Traveler's Gear Box: KEEN Borrows A National Park Name For A Great Day Hiker

This pair of KEEN Bryce hikers picked up a lot of badlands dust while I was hiking in Theodore Roosevelt Natonal Park, but suffered no ills. Kurt Repanshek photo.

KEEN looked to the lofty national parks of Utah when it needed a name for one of its latest entries into the day hiker market, and came up with the Bryce, a stout light hiker with an interesting sole.

A quick glance at the hikers draws the eyes immediately to the filled in arch. Where usually you would see a rise in the sole to somewhat mirror the rise in the arch of your foot, KEEN has filled in that area between the ball of the foot and the heel.

“The idea in filling in that area underneath the arch was to allow the shoe to roll a little bit better, almost have a little bit more ground contact," explains Jeff Dill, the footwear business director of the KEEN Trailhead. "It’s something you see a lot of today in contemporary running products and fast hiking products. And it’s really a comfort thing, whereas the other shoes you have a little dug out or kicker underneath that separates the heel as a distinct area from the forefoot."

The result is a ground-grabbing performance. As you hike the entire surface of the lugged sole -- which you can't miss courtesy of the bright coloring, yellowish-orange, that's integrated into the gray and black sole -- bites into the ground.

There's more to the Bryce (MSRP $135 for mid-ankle version, $125 for low-cut) than sure-footed bite. The upper's carry the distinctive KEEN ribbing: Nubuck leather (from U.S. cows) overlaid a water-resistent breathable mesh liner. The front of the boots feature the company's long familiar rubber toeshield. In the Bryce, that's offset on the other end of the boot with a rubber slip that comes up the heel from the sole.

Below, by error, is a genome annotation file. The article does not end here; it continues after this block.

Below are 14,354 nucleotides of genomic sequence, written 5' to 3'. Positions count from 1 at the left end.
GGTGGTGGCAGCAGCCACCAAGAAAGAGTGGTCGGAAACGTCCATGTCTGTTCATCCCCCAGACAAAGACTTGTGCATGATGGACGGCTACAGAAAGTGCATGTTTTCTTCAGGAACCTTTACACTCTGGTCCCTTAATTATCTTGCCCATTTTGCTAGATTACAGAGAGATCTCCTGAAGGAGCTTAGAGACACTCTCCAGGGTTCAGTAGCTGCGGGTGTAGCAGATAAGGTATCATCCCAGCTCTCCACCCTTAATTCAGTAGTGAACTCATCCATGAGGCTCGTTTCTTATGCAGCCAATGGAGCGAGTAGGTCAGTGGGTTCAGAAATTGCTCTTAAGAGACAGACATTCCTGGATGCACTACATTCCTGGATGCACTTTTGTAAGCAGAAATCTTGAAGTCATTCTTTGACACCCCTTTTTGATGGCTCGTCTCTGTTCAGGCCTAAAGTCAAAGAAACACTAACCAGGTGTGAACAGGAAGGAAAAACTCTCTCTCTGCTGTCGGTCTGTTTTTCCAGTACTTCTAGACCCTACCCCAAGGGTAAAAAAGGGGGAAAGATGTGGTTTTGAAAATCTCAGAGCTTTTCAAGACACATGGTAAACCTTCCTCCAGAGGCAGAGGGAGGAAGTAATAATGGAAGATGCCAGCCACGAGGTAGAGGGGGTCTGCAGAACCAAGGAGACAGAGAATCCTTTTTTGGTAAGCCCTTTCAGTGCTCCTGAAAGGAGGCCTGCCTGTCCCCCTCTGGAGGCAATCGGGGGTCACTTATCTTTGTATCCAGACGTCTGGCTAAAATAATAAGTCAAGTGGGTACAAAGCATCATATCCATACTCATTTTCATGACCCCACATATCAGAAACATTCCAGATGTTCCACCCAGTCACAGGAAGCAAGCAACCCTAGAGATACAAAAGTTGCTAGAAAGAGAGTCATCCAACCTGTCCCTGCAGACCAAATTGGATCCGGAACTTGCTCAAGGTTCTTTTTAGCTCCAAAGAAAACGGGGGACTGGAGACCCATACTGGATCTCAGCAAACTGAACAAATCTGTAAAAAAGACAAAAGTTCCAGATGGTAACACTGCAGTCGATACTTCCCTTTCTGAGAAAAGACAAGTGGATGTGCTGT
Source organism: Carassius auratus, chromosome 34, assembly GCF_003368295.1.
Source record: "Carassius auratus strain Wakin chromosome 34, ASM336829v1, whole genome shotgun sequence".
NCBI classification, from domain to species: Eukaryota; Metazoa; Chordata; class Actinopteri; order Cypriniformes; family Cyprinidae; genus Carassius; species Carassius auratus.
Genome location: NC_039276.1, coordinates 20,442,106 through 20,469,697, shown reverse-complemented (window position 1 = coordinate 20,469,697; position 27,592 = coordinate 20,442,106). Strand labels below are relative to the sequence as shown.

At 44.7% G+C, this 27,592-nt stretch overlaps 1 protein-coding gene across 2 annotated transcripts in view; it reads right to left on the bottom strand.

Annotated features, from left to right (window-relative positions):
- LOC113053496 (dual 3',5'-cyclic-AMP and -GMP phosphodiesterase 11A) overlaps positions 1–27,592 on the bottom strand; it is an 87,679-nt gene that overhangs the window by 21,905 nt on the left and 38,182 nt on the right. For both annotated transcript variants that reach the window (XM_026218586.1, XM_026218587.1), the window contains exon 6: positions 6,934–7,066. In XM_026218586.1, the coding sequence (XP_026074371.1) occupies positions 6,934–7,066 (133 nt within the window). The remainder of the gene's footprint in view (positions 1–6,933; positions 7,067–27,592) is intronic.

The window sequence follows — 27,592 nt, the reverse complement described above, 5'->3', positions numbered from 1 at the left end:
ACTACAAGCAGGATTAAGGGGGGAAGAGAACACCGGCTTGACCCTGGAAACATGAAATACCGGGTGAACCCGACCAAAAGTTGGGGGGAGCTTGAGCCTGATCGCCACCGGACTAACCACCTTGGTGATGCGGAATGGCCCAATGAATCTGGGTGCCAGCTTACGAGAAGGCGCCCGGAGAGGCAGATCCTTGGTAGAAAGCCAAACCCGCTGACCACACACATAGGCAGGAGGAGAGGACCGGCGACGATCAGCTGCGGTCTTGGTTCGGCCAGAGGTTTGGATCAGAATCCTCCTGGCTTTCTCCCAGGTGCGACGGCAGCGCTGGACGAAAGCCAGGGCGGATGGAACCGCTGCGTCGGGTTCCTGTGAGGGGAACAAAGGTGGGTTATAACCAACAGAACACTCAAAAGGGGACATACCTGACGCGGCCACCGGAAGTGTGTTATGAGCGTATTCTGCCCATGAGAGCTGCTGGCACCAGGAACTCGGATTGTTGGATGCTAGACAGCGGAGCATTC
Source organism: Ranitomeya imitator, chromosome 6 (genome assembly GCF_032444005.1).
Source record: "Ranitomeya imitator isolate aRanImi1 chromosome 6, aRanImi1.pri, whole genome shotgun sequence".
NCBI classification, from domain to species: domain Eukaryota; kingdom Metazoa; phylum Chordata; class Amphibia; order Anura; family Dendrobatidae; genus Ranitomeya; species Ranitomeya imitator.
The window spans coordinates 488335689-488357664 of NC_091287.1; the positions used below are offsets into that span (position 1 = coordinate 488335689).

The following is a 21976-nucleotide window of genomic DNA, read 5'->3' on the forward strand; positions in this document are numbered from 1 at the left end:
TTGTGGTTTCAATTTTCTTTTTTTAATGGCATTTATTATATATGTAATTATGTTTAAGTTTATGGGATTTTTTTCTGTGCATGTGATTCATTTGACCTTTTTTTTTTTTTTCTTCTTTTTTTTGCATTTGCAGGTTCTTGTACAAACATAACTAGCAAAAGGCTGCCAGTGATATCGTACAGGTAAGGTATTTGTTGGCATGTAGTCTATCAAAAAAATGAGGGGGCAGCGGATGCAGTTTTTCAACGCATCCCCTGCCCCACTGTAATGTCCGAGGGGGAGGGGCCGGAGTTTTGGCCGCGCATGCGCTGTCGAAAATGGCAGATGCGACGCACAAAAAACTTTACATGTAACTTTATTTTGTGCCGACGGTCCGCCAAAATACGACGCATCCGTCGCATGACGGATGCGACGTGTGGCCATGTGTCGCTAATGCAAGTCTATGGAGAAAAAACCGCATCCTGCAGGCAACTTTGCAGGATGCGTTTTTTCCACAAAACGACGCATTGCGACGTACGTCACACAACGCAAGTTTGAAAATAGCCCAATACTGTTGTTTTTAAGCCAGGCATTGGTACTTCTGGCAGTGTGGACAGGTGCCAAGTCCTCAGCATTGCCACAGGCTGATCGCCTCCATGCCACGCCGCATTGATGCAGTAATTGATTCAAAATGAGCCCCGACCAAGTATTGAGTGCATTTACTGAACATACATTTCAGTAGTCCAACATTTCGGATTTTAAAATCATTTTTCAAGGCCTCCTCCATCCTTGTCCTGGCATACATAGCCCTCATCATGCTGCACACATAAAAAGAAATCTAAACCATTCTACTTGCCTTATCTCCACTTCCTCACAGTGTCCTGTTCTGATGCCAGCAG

Bright coloring make it easy to see the filled-in arch and lugging. Notice the rubber shield on the hiker's heel. Kurt Repanshek photo.

The shoes, which tip the scales at 17 ounces, also have KEEN's proprietary waterproof membrane. That might seem a bit odd in a low-cut hiker if you find yourself in soggy wetlands or marshy areas or having to cross a stream, but Dill says that's what the public wants. Plus, the Bryce also comes in a mid-ankle version.

How does the hiker perform?

Thanks to its construction and materials, there's no break-in with these hikers. Right out of the box you can put them to work on trails. The leather upper seemed to provide a firmer, more secure fit, much more than a mesh-only upper. The lacing was quick, snug, and secure. Putting them to work in Theodore Roosevelt National Park on the Ridgeline and Upper Caprock Coulee trails, as well as on the trails around Traveler HQ, the hikers gave a nimble, sure-footed performance that a mountain goat would envy.

Is it more than a day hiker? More than a few backpackers don't mind wearing seemingly light, low-cut hikers, and if you're one of them, the Bryce probably would feel great on your feet, though Dill doesn't recommend them for that use.

"If you’re going to out for several days and have a load greater than a day pack, or maybe a couple days overnight, then I’d recommend a backpacking boot, something with a lot more; a stiffer collar, a little more ankle support, a little more durable," he says. "What this shoe is really good for is day hiking or long weekend stuff, fast hiking."

With that filled-in arch, the Bryce also won't necessarily stop on a dime on downhill stretches with a load on your back as a true backpacking boot would do, which is another reason to watch how you use these.

If you're not accustomed to low-cut hikers, you might worry about rolling an ankle, but don't let that dissuade you from giving these a shot, unless you have weak ankles or are prone to rolling them when you hike. If that's the case, consider the mid-ankle model.

The Bryce is scheduled to come to market in July.